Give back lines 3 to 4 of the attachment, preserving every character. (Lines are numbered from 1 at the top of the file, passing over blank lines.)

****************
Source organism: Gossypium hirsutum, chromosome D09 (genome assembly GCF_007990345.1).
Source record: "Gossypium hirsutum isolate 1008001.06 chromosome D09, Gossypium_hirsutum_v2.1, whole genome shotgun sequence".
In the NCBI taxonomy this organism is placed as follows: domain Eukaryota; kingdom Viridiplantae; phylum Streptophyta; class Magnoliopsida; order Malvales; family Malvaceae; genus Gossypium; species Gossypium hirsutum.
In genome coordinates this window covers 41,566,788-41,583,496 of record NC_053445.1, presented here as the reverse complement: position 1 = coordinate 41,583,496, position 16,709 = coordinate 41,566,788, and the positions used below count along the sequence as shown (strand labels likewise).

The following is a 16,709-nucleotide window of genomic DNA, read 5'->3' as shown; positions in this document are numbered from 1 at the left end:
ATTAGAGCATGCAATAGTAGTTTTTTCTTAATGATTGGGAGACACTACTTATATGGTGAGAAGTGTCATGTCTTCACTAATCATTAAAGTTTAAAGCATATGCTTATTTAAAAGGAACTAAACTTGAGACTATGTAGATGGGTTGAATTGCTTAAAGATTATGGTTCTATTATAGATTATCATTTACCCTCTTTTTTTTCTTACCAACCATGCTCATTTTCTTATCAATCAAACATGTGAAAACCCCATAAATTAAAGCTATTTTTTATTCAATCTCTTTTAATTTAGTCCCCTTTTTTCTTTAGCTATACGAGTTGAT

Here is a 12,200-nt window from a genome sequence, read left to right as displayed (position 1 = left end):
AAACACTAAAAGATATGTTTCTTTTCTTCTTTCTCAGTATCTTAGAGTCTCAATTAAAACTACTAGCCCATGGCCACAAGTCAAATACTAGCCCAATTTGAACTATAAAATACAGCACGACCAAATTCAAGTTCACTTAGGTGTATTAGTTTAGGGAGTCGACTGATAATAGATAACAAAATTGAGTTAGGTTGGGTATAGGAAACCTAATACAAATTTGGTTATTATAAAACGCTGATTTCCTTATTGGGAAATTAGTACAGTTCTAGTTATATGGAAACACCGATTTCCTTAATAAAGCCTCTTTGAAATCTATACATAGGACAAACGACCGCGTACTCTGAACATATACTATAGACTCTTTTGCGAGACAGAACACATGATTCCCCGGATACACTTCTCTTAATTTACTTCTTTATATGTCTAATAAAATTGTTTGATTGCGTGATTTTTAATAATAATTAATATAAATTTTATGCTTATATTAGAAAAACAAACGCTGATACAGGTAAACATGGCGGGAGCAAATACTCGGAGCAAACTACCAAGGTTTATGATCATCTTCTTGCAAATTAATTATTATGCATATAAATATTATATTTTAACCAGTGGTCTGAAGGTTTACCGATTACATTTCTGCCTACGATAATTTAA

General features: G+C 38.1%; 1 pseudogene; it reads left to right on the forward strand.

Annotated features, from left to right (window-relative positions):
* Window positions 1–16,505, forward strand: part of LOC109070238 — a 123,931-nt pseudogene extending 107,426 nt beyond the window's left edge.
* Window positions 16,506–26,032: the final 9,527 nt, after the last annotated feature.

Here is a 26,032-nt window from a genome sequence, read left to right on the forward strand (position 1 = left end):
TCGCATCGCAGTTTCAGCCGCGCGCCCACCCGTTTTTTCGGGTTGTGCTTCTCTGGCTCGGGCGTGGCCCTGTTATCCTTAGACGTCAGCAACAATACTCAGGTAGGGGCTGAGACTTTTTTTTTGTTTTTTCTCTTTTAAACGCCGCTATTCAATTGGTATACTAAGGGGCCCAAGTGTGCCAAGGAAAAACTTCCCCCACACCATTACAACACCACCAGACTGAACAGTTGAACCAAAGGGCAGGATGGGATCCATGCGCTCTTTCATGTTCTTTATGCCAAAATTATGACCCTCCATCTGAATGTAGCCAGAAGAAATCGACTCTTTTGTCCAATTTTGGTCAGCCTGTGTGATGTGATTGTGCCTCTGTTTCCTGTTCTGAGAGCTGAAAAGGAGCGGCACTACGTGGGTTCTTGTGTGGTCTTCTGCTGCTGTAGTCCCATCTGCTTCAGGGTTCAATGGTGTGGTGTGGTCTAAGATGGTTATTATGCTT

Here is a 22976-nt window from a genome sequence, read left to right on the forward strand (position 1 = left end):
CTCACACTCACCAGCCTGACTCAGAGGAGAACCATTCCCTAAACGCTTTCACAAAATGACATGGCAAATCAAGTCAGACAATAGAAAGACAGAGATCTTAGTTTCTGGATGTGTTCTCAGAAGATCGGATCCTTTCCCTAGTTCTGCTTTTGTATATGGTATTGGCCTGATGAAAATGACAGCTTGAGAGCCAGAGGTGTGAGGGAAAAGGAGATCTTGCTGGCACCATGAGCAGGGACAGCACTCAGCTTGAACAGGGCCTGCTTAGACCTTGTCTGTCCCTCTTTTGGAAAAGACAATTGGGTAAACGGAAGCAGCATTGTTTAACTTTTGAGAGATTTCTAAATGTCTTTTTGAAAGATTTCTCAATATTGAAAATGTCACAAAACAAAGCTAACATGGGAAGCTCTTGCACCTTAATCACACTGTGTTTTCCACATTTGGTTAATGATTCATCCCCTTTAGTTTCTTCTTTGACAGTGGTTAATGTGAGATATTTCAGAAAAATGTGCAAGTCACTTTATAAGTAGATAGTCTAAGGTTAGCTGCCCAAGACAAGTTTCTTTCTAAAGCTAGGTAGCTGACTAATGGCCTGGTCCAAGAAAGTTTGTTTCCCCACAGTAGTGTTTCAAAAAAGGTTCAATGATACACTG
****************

In the NCBI taxonomy this organism is placed as follows: domain Eukaryota; kingdom Viridiplantae; phylum Streptophyta; class Magnoliopsida; order Malvales; family Malvaceae; genus Gossypium; species Gossypium hirsutum.
In genome coordinates this window covers 41,566,788-41,583,496 of record NC_053445.1, presented here as the reverse complement: position 1 = coordinate 41,583,496, position 16,709 = coordinate 41,566,788, and the positions used below count along the sequence as shown (strand labels likewise).